Whether you fall into the camp of those who believe artificial intelligence (AI) will take over the world and stamp out humanity, or the one that believes it will help save us from poverty, disease and environmental damage, AI is here and here to stay.
While most currently see AI as a way of enhancing the human experience – AI serving humans or releasing them from drudgery – its evolution means that one day soon it is likely to be an equal member of the team. Having just tackled the difficult task of dealing with four generations in the workforce, managers’ next test will be to lead diverse teams that include AI.
So what are the strengths of the AI team member? The CV would read: ‘excellent at deductive reasoning, data analytics, logic, faster Web searches and medical diagnoses, can recall more from reading material than humans, can work in deadly environments and get a PhD fast. No sense of humour, no morals, cannot understand nuance, and has no empathy.’ And the human? ‘Has tacit knowledge, can do inductive reasoning, understands uncertainty, can consider others’ feelings, is creative, empathic and can look you in the eye. Logic may be flawed, sees truth as a relative concept, and physically fragile.’
We’re almost dealing with opposites. So what are the biggest challenges for managers? I think there are four:
1. Establishing trust among team members
Trust means a multitude of things, but generally it’s about delivering what you promise coupled with the psychological contract of closeness and support. It is fundamental to success; as collaboration and alignment are central to survival in a hyper-competitive world. AI will be programmed to deliver what it can, fast, fulfilling the economic part of the bargain, while humans tend to be more fallible and prone to allow flexibility for special circumstances. It is the psychological contract that will be harder to manage. AI does the analysis and provides the answers, careless of the impact the perfect diagnosis may have, while humans are looking for discretion and support. The AI’s correct answers, delivered without thought for others’ feelings, could easily be interpreted by emotional humans as selfishness, ambition, lack of care, or all three. Managers will need to raise awareness and manage behaviour on both sides.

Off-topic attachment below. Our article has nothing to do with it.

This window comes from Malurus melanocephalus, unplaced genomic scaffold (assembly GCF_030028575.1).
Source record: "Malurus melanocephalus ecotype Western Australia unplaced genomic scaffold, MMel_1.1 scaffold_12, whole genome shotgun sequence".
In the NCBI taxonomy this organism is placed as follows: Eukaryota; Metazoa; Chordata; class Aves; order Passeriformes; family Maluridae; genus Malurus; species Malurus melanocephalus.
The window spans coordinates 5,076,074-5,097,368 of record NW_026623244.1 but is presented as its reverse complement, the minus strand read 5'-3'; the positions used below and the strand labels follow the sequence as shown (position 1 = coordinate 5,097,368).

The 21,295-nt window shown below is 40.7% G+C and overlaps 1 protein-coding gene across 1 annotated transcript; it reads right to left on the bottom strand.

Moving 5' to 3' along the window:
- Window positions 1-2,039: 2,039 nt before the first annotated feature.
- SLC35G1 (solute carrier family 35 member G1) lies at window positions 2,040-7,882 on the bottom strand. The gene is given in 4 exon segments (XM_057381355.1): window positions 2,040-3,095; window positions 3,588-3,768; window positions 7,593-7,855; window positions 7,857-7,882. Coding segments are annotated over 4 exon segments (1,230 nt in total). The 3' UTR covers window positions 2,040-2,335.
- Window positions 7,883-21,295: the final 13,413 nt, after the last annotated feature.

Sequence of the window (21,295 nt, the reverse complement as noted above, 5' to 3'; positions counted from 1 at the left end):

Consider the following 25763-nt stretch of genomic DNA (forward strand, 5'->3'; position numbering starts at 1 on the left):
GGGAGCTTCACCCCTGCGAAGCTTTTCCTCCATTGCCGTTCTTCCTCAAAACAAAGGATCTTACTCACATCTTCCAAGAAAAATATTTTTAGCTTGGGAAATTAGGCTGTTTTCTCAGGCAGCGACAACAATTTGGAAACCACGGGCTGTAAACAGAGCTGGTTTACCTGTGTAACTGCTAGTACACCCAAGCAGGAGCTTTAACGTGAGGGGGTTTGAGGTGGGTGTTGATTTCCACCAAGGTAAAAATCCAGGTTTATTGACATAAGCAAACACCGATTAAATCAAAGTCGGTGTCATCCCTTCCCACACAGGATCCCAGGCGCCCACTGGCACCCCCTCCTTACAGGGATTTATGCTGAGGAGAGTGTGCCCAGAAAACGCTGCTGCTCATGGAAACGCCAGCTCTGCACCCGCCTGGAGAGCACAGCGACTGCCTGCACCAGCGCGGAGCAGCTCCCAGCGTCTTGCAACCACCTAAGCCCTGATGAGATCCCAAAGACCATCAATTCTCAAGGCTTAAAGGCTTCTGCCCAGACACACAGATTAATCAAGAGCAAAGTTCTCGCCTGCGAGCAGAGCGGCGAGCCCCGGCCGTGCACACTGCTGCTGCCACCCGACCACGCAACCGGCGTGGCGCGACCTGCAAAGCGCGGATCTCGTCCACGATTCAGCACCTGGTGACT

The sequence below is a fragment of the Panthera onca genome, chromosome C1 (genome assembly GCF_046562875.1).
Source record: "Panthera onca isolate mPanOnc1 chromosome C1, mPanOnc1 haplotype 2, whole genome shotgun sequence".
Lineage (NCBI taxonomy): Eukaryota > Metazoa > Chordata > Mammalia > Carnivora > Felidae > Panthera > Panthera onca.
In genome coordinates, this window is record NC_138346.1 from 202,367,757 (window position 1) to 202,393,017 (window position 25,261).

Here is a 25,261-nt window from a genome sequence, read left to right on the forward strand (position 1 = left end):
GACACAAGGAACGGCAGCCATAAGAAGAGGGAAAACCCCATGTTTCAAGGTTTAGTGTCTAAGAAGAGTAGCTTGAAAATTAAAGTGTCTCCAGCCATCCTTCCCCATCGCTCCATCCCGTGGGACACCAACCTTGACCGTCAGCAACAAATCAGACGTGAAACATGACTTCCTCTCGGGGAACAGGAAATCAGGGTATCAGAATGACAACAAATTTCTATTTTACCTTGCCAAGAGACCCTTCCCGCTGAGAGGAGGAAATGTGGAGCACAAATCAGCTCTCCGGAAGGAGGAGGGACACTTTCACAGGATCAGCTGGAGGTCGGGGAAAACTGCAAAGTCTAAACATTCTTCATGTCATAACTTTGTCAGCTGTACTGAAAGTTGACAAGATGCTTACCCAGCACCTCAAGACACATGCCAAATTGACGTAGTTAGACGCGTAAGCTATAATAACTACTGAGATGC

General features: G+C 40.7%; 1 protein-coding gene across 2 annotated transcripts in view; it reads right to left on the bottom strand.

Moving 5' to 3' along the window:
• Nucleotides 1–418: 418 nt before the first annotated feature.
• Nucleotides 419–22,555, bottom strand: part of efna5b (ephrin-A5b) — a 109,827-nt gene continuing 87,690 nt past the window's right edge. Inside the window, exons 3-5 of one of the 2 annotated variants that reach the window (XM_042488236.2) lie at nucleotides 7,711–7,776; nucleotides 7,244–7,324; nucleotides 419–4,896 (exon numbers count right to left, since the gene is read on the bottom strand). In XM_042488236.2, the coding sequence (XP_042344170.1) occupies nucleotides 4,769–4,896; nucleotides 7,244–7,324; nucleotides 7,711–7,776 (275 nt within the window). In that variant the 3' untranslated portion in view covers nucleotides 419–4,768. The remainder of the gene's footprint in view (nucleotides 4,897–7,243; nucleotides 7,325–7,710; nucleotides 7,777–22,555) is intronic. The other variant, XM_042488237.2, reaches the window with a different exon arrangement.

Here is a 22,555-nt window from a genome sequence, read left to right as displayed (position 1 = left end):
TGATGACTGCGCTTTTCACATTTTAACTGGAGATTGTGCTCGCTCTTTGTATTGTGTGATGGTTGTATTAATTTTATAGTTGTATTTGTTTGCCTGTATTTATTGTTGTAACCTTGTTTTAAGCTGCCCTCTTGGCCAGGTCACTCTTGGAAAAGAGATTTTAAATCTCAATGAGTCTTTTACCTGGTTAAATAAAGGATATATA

2. Confronting bias
Bias (conscious or unconscious) is a big hurdle to creating an inclusive work environment. AI will exacerbate this. Humans are programmed to feel instinctive liking for those of similar appearance, a well-known impediment to trust in multicultural teams. The current appearance of AI – completely robotic, solely a voice generated via computer, or a bot with a rather scary pastiche of a human face – are so dissimilar that overcoming first (and ongoing) impressions will need overt management. And the bias may be positive or negative, with some excitedly hopeful about what can be achieved alongside AI and others fearful for their jobs and their future.
3. Dealing with emotion
Change elicits a visceral response in humans but will pass largely unnoticed by AI, as just a different set of algorithms to run. The difference in reaction, with emotions ranging from fear to joy on the human side and apparent insouciance from AI, will lead to a charged atmosphere. This will need delicate handling.
4. Staying flexible
Command and control as a leadership style is patently unsuitable for a modern workforce, which expects its opinions to count, or a world where knowledge and ideas must be freely shared because no individual can find the right answer alone. Yet AI will not understand the nuances of suggestion and inference. Managers will need every ounce of self-insight and self-management to ensure that they flex their leadership style and re-invigorate command; a style that many younger managers may never have used.
Liz Mellon is editorial board chair at Duke Corporate Education and executive director at Authentic Leadership. She features on HR magazine's HR Most Influential Thinkers 2017 rnaking